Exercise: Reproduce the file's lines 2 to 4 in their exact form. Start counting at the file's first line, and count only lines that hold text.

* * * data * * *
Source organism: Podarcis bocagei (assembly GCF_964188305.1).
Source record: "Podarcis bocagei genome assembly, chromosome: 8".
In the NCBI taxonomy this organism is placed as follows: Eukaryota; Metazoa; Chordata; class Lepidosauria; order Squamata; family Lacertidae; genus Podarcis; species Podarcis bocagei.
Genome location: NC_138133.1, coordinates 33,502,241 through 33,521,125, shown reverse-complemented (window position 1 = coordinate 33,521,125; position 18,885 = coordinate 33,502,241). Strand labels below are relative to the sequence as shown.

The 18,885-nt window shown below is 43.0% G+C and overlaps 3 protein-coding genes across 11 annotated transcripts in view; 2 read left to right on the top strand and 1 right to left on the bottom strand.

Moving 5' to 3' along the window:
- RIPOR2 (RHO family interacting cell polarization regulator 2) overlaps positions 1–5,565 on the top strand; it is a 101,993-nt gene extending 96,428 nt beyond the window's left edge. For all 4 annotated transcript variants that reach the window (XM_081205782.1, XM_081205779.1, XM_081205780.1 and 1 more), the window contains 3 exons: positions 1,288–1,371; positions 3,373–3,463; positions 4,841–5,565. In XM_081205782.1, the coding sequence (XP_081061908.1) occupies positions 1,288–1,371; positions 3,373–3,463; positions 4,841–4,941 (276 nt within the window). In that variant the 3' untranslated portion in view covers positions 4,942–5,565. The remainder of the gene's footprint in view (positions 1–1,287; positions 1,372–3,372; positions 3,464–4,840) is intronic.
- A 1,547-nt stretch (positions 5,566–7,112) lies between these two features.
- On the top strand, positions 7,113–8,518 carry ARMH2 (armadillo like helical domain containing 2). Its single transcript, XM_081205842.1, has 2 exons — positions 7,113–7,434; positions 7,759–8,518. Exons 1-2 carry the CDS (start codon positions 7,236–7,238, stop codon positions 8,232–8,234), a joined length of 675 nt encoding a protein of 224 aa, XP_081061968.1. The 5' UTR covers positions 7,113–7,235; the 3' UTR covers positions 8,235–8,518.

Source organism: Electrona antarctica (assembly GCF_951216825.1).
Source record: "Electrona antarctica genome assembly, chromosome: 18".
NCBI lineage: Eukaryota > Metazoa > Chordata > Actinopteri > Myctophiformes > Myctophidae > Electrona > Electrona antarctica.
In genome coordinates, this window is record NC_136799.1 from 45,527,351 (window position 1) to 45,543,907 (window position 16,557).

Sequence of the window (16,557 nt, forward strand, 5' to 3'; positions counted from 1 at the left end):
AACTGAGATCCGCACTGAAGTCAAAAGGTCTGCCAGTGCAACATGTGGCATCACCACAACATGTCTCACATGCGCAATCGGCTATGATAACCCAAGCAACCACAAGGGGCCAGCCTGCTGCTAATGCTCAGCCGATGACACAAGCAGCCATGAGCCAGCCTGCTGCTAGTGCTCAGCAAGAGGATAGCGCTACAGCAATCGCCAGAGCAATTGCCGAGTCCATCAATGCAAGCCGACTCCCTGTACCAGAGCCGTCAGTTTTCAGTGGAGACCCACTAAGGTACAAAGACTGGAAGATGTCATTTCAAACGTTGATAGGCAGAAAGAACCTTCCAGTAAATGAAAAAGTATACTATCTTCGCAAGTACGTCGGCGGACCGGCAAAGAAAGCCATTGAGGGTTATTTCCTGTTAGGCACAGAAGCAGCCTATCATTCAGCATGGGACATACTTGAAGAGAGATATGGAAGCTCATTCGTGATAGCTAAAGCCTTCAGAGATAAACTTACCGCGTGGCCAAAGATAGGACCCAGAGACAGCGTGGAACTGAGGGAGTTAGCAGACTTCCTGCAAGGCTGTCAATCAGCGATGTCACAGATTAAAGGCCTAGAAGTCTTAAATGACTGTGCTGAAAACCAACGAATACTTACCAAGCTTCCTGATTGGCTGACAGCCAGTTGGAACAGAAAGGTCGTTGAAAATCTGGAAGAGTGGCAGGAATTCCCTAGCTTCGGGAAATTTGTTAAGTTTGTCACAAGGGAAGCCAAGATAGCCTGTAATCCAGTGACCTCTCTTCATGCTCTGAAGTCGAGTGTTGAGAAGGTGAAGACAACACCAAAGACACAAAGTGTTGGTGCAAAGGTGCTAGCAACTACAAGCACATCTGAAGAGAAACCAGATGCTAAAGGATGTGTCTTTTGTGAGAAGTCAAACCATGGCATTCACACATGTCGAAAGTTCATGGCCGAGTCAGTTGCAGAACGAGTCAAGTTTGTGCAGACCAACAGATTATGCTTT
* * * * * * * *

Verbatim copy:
Source record: "Podarcis bocagei genome assembly, chromosome: 8".
In the NCBI taxonomy this organism is placed as follows: Eukaryota; Metazoa; Chordata; class Lepidosauria; order Squamata; family Lacertidae; genus Podarcis; species Podarcis bocagei.
Genome location: NC_138133.1, coordinates 33,502,241 through 33,521,125, shown reverse-complemented (window position 1 = coordinate 33,521,125; position 18,885 = coordinate 33,502,241). Strand labels below are relative to the sequence as shown.